While we wait for another exciting women's college basketball season to start, we decided to ask the experts — the fans — which places are the best to catch a game.
We heard from people all across the country who eagerly shared their favorite places to watch women's college hoops.
Fans of Louisville, Mississippi State and South Carolina really let us know their favorite places, as they flooded the social feeds. But followers of other schools weighed in as well.
We read all of your responses and present below, in no particular order, the nine best places to watch NCAA women's basketball, according to the fans:
KFC Yum! Center | Louisville
Many, many fans expressed their love for the KFC Yum! Center. Even WNBA rookie and former Louisville star Asia Durr weighed in. The arena is fairly new since it was opened in 2010 and on Thursday the Cardinals revealed a new court design for the upcoming season. Louisville ranked third in the nation last season in average home attendance.
KFC Yum! Center to watch Louisville! 🔴⚫— J.Stills (@UltimateJMix) July 26, 2019
🐔🐔🐔 sure was the best place to play 🔥— Asia Durr (@A_Hooper25) July 27, 2019
Ferrell Center | Baylor
The first women's basketball game at the Ferrell Center was held in November of 1988 and since then, the arena has held NBA's Dallas Mavericks' and Phoenix Suns' training camps in the past and is the home of the 2019 national champion Baylor Bears. Back in May, the school announced plans for a new basketball facility.
Baylor— Don Ward (@dcw408) July 26, 2019
The Ferrell Center In Waco!— USWNT WWC CHAMPS!! ⭐️⭐️⭐️🌟 (@BassoHannah) July 26, 2019
Colonial Life Arena | South Carolina
The Gamecocks have put up impressive numbers over the years when it comes to attendance. Attendance for games at Colonial Life Arena averaged about 10,000 last season, which led the nation according to NCAA records. South Carolina also holds the second-highest single-game attendance record, set when the Gamecocks played Mississippi State on March 3, 2019.
🐔🤙🏾5 years in a row - largest attendance speaks for itself pic.twitter.com/1oIN2BXHi9— Malinda Hodges (@Malinda_Hodges) July 26, 2019
Gill Coliseum | Oregon State
Gill Coliseum first opened in 1949 and holds a capacity of 9,604. The Beavers have made the NCAA tournament the past six seasons.
@BeaverWBB Gill Coliseum by far! Loudest gym in the nation.— Alex Krebs (@AlexKrebs3) July 26, 2019
Gill Coliseum home of the Beavs.— Benny Hwy 20-Stan H. (@StanHagen1) July 26, 2019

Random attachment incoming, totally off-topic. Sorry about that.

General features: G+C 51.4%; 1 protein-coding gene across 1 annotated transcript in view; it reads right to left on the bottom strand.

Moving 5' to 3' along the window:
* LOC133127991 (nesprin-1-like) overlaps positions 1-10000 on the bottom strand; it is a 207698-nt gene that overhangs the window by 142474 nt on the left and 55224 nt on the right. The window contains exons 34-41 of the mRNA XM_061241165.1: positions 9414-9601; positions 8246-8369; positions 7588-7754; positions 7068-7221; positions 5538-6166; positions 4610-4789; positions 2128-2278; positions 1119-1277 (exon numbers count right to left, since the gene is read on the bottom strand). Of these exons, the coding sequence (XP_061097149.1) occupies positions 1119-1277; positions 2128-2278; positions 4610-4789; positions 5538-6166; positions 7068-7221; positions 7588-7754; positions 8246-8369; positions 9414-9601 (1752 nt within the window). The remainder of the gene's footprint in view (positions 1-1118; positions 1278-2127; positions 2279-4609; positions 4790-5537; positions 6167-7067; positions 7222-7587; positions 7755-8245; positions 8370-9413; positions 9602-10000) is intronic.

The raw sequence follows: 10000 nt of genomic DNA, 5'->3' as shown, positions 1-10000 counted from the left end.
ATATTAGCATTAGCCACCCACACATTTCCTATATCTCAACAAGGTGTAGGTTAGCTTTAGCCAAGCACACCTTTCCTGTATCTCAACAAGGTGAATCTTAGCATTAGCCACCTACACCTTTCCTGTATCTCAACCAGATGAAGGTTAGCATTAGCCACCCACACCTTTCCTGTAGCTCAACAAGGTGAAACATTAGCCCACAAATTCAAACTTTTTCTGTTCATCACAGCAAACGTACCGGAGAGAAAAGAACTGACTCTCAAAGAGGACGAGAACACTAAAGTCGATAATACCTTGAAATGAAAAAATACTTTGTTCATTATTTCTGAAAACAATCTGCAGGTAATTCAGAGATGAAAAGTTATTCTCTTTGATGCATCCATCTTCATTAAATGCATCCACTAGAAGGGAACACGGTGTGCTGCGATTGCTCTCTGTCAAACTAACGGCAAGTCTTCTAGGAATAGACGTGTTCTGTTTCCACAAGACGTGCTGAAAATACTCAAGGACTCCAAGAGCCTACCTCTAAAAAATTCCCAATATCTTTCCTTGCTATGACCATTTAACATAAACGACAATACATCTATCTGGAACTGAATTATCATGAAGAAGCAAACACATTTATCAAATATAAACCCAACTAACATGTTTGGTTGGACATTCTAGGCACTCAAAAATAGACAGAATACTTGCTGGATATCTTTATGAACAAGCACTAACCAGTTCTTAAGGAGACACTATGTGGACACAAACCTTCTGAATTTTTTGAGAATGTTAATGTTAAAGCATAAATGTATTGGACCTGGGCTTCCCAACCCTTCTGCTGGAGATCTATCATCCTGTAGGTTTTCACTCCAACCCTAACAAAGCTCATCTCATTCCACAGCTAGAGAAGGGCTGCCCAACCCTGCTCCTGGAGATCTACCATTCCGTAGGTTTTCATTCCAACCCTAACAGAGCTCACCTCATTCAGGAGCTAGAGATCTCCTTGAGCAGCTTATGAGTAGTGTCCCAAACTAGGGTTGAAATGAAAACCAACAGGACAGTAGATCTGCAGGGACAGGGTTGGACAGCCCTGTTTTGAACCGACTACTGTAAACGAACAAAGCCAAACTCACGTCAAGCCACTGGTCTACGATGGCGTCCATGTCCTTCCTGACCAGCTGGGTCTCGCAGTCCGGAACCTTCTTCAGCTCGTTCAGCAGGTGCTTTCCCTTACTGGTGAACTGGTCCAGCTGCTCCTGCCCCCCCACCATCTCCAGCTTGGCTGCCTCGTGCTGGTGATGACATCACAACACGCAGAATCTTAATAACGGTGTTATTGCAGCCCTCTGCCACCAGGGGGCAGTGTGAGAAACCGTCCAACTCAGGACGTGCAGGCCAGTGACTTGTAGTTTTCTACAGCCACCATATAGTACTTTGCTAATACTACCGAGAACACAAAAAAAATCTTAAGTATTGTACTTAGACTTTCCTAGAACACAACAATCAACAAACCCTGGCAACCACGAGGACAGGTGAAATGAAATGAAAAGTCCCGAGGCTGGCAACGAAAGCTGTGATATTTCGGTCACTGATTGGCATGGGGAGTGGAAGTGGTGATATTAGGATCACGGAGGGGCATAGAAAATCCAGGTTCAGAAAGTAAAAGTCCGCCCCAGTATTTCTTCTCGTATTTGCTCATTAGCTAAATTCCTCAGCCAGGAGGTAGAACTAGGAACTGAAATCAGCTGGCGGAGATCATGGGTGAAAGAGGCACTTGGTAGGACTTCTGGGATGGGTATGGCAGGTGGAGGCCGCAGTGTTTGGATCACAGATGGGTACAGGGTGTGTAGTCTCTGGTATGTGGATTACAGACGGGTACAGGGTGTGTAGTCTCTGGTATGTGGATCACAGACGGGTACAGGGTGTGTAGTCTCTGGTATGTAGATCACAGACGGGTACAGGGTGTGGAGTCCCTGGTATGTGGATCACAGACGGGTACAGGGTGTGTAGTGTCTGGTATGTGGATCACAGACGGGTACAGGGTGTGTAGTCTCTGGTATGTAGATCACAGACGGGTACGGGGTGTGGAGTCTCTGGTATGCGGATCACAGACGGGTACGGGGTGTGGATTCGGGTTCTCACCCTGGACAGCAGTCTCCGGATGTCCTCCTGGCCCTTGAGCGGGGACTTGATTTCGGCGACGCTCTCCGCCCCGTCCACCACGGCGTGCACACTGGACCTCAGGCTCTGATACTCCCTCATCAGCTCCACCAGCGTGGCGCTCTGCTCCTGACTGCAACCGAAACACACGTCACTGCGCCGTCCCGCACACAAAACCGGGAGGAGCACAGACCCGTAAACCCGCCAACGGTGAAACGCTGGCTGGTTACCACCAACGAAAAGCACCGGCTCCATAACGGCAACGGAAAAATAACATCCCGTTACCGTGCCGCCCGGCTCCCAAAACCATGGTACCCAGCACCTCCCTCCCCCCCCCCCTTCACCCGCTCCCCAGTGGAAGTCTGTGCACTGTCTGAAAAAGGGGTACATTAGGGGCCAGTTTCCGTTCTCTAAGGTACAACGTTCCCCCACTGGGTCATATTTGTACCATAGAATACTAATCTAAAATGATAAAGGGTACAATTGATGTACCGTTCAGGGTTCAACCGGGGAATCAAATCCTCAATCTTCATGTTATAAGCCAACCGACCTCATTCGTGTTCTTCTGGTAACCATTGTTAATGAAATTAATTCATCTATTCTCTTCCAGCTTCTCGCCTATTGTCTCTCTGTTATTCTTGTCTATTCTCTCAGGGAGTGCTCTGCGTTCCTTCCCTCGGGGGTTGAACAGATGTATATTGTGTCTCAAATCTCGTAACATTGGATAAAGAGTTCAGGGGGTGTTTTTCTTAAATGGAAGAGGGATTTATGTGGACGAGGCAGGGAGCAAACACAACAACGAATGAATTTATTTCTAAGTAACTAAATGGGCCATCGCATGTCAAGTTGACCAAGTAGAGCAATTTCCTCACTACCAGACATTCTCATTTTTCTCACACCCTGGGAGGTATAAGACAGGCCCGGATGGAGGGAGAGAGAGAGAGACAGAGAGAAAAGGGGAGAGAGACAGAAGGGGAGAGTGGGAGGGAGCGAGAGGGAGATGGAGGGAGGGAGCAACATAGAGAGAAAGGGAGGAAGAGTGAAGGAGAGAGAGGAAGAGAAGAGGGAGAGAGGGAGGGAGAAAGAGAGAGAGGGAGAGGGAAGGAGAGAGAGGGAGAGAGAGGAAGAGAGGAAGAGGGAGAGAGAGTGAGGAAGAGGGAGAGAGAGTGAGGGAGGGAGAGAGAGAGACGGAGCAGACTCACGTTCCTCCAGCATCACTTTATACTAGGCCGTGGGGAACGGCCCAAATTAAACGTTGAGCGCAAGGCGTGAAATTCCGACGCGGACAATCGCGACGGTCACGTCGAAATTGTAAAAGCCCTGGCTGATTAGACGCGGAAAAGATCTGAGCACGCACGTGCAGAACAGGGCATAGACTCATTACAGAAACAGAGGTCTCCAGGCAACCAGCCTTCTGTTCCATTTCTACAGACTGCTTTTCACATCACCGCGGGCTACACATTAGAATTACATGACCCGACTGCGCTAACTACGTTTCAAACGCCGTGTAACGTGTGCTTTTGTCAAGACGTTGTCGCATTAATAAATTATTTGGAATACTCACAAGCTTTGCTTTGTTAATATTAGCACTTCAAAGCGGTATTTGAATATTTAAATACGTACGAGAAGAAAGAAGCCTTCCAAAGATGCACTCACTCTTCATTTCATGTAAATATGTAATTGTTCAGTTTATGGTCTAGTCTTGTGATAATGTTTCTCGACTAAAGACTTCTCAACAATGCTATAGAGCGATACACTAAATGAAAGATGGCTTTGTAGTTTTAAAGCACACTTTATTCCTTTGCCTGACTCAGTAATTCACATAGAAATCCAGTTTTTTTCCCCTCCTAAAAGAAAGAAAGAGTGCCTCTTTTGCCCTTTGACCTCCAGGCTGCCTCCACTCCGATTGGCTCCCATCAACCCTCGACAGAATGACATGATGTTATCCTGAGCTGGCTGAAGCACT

Corvallis Gill Coliseum home of Oregon State . Go Beavs.— Barbara Moon (@moonbj) July 27, 2019
Humphrey Coliseum | Mississippi State
Humphrey Coliseum, known as "The Hump," is the largest on-campus basketball arena in the state of Mississippi. Mississippi State has ranked in the Top 15 in attendance over the past four years.
The Hump @HailStateWBK— David McLemore (@davidmc426) July 26, 2019
Purcell Pavilion| Notre Dame
Notre Dame ranked sixth for average attendance last season, averaging about 8,400.
☘️☘️☘️☘️— Erica Williamson (@ejwill52) July 26, 2019
You must have forgotten Purcell Pavilion because that is where the best women’s basketball is played @ndwbb— Louis (@_WeAreND_) July 27, 2019
Hilton Coliseum | Iowa State
Iowa State finished second in average home attendance last season at 9,573 per game. The Hilton Coliseum opened Dec. 2, 1971 and has hosted 12 NCAA events since then.
I’ll take Hilton Coliseum and Hilton Magic over any arena! 🌪🌪— ISUCYCLONE FAN (@jmccullo) July 27, 2019
Gampel Pavilion | UConn
According to UConn Athletics, Gampel Pavilion is an iconic landmark in the middle of campus, which provides one of the most intimate on-campus game atmospheres in the entire nation. Over the years, UConn has continued to land in the top 10 for attendance in women's college hoops.
Matthew Knight Arena | Oregon
The Ducks' average home attendance grew the most last year compared to any other program. With the very-talented Sabrina Ionescu returning in 2019-20, fans will have one more year to see the potential future WNBA superstar back in action in Eugene.
Eugene, OR #GoDucks— Matt.hardie (@matt_hardie) July 26, 2019